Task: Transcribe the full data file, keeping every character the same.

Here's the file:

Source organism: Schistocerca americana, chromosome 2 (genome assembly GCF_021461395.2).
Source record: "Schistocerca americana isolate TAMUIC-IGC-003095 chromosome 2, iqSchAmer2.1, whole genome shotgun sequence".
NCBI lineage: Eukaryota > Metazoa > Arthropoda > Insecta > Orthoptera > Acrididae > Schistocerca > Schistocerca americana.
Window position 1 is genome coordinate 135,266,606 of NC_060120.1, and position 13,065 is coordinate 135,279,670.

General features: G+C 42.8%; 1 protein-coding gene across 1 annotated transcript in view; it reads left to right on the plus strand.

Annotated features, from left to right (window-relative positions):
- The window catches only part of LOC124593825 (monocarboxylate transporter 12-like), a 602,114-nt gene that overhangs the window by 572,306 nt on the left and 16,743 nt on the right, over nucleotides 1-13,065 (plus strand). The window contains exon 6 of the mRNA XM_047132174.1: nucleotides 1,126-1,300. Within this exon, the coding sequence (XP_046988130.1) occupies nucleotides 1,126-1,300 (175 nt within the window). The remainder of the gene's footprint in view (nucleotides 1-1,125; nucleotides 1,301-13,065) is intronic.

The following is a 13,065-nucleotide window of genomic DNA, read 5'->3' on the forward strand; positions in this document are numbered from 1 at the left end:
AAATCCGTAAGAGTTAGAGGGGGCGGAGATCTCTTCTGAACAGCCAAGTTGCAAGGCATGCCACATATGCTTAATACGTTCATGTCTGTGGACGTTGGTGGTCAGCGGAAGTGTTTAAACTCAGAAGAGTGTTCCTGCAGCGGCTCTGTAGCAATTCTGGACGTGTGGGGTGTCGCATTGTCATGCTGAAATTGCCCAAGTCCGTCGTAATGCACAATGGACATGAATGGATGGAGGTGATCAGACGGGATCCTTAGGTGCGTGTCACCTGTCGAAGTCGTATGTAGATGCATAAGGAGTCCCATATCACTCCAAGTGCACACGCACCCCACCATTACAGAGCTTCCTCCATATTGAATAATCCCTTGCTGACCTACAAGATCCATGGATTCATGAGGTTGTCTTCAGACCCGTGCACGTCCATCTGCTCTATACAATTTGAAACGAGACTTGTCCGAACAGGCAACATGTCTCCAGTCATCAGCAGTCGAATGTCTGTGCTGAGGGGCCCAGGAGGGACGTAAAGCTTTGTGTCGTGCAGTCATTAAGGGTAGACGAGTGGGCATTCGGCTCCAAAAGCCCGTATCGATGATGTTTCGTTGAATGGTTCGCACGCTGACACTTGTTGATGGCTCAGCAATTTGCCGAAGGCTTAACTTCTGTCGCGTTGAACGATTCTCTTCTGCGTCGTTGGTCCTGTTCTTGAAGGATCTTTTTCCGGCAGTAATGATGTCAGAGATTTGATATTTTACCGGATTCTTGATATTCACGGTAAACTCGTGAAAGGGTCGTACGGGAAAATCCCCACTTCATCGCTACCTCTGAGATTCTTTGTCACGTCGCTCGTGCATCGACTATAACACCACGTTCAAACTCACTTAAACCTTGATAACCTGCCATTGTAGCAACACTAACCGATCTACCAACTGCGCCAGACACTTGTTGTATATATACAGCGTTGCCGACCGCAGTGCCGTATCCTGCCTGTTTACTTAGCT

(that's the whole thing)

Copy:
Source organism: Schistocerca americana, chromosome 2 (genome assembly GCF_021461395.2).
Source record: "Schistocerca americana isolate TAMUIC-IGC-003095 chromosome 2, iqSchAmer2.1, whole genome shotgun sequence".
NCBI lineage: Eukaryota > Metazoa > Arthropoda > Insecta > Orthoptera > Acrididae > Schistocerca > Schistocerca americana.
Window position 1 is genome coordinate 135,266,606 of NC_060120.1, and position 13,065 is coordinate 135,279,670.

General features: G+C 42.8%; 1 protein-coding gene across 1 annotated transcript in view; it reads left to right on the plus strand.

Annotated features, from left to right (window-relative positions):
- The window catches only part of LOC124593825 (monocarboxylate transporter 12-like), a 602,114-nt gene that overhangs the window by 572,306 nt on the left and 16,743 nt on the right, over nucleotides 1-13,065 (plus strand). The window contains exon 6 of the mRNA XM_047132174.1: nucleotides 1,126-1,300. Within this exon, the coding sequence (XP_046988130.1) occupies nucleotides 1,126-1,300 (175 nt within the window). The remainder of the gene's footprint in view (nucleotides 1-1,125; nucleotides 1,301-13,065) is intronic.

The following is a 13,065-nucleotide window of genomic DNA, read 5'->3' on the forward strand; positions in this document are numbered from 1 at the left end:
AAATCCGTAAGAGTTAGAGGGGGCGGAGATCTCTTCTGAACAGCCAAGTTGCAAGGCATGCCACATATGCTTAATACGTTCATGTCTGTGGACGTTGGTGGTCAGCGGAAGTGTTTAAACTCAGAAGAGTGTTCCTGCAGCGGCTCTGTAGCAATTCTGGACGTGTGGGGTGTCGCATTGTCATGCTGAAATTGCCCAAGTCCGTCGTAATGCACAATGGACATGAATGGATGGAGGTGATCAGACGGGATCCTTAGGTGCGTGTCACCTGTCGAAGTCGTATGTAGATGCATAAGGAGTCCCATATCACTCCAAGTGCACACGCACCCCACCATTACAGAGCTTCCTCCATATTGAATAATCCCTTGCTGACCTACAAGATCCATGGATTCATGAGGTTGTCTTCAGACCCGTGCACGTCCATCTGCTCTATACAATTTGAAACGAGACTTGTCCGAACAGGCAACATGTCTCCAGTCATCAGCAGTCGAATGTCTGTGCTGAGGGGCCCAGGAGGGACGTAAAGCTTTGTGTCGTGCAGTCATTAAGGGTAGACGAGTGGGCATTCGGCTCCAAAAGCCCGTATCGATGATGTTTCGTTGAATGGTTCGCACGCTGACACTTGTTGATGGCTCAGCAATTTGCCGAAGGCTTAACTTCTGTCGCGTTGAACGATTCTCTTCTGCGTCGTTGGTCCTGTTCTTGAAGGATCTTTTTCCGGCAGTAATGATGTCAGAGATTTGATATTTTACCGGATTCTTGATATTCACGGTAAACTCGTGAAAGGGTCGTACGGGAAAATCCCCACTTCATCGCTACCTCTGAGATTCTTTGTCACGTCGCTCGTGCATCGACTATAACACCACGTTCAAACTCACTTAAACCTTGATAACCTGCCATTGTAGCAACACTAACCGATCTACCAACTGCGCCAGACACTTGTTGTATATATACAGCGTTGCCGACCGCAGTGCCGTATCCTGCCTGTTTACTTAGCT